October 07
>> On 10/6/2017 10:19 PM, Adam Wilson via Digitalmars-d wrote:
>> > What if we stop focusing on the C/C++ people so much? The like their tools and have no perceivable interest in moving away from them (Stockholm Syndrome much?). The arguments the use are primarily meant as defensive ploys, because they compare everything to C/C++ and when it doesn't match in some way or another the other language must be deficient. They've already decided that C/C++ is the meter stick against which all other languages are to be judged. Unsurprisingly, nothing that is NOT C/C++ meets their exacting demands.

Yes - as Andrei said in a talk, people are looking for an excuse not to have to take the time to learn something new.  There's an inordinate strength of feeling in discussions in relation to D.  If it's not your cup of tea, why do you care so much?  The raising of spurious objections is much better than indifference at this point, and you can see this year that there has been a shift.  People got downvoted for repeating the same old talking points that are now demonstrably not correct, whereas before it was a matter of judgement and people could reasonably differ.


> On Friday, October 06, 2017 23:19:01 Brad Roberts via
>> Or recognize that painting huge diverse groups as if there's a single brush with which to do so is a huge fallacy.  Consider that the two leaders, as well as a large number of the contributing developers, come from the c++ community and that's not a bad thing, but rather a big part of _why_ they came to D.
>>
>> As always, focusing on the users of the language tends to pay a lot more dividends than focusing on nay sayers.  Luckily, that's how things tend to proceed here, so yay for that.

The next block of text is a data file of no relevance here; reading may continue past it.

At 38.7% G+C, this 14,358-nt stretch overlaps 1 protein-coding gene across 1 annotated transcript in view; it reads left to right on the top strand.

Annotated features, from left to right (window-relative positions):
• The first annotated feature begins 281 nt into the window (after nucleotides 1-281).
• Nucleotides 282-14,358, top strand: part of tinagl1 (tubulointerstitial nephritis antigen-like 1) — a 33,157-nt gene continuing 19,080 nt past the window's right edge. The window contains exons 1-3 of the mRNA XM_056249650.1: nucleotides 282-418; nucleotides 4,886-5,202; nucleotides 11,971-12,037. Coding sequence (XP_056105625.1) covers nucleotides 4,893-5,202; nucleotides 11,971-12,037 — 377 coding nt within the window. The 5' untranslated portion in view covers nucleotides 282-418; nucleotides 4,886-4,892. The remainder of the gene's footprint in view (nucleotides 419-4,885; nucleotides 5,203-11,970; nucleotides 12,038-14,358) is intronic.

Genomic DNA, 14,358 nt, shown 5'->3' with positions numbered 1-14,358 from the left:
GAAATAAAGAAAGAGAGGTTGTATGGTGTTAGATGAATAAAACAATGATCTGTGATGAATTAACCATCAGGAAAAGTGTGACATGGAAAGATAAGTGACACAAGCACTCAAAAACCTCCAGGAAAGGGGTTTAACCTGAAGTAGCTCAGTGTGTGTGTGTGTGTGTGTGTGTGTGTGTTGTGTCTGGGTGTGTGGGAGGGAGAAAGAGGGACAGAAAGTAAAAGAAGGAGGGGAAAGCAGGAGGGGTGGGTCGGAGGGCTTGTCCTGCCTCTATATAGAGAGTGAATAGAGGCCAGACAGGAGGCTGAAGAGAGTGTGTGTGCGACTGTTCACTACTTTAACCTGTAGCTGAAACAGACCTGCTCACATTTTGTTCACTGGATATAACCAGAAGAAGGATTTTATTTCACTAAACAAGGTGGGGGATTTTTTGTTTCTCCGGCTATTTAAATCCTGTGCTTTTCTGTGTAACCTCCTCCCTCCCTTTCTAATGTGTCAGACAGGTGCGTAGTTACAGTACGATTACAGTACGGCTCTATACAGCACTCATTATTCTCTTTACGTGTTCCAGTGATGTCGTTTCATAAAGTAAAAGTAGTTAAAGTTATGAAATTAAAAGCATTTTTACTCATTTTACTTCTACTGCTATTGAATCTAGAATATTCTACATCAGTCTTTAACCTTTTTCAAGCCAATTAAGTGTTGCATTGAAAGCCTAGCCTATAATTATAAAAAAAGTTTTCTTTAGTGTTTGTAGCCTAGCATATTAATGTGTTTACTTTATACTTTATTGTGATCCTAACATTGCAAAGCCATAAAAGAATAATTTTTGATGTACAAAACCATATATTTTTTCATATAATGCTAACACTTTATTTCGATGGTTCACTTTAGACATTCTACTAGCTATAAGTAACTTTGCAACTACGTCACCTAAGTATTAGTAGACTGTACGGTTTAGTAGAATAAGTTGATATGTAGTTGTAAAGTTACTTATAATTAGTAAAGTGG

Long tail.  We really couldn't care less about what most people think.  In fact it's good that most people won't try D because what they will be expecting isn't yet what we offer (glossiness and hand-holding).

At any one time there is a proportion of people who are unhappy with their existing choices and looking for something better.  It's easy to grow in the early days - you don't need to appeal to most programmers.  You just need to have a slightly stronger appeal to those who are already predisposed to like you (and to those who are already using your language and would like to use it for more things).

And people conceive of the market in too small a way.  People talk as if languages are in a battle to the death with each other - D can't succeed because it's too late, or because Rust has momentum.  But the world is a very big place, and the set of people who talk much to a broad audience about what they are doing is a small one and thinking it reflects reality leads to distorted perceptions.

Who would have thought that probably one of the larger code bases (500k SLOC) to be rewritten/converted in D might come from Pascal, with D competing with ADA?  I don't know what has been decided there, but whatever the outcome, that's highly interesting, because it's probably true of others.

Similarly Weka came from nowhere.  A random tweet by Fowler led to them building their entire company on a language the founders hadn't used before.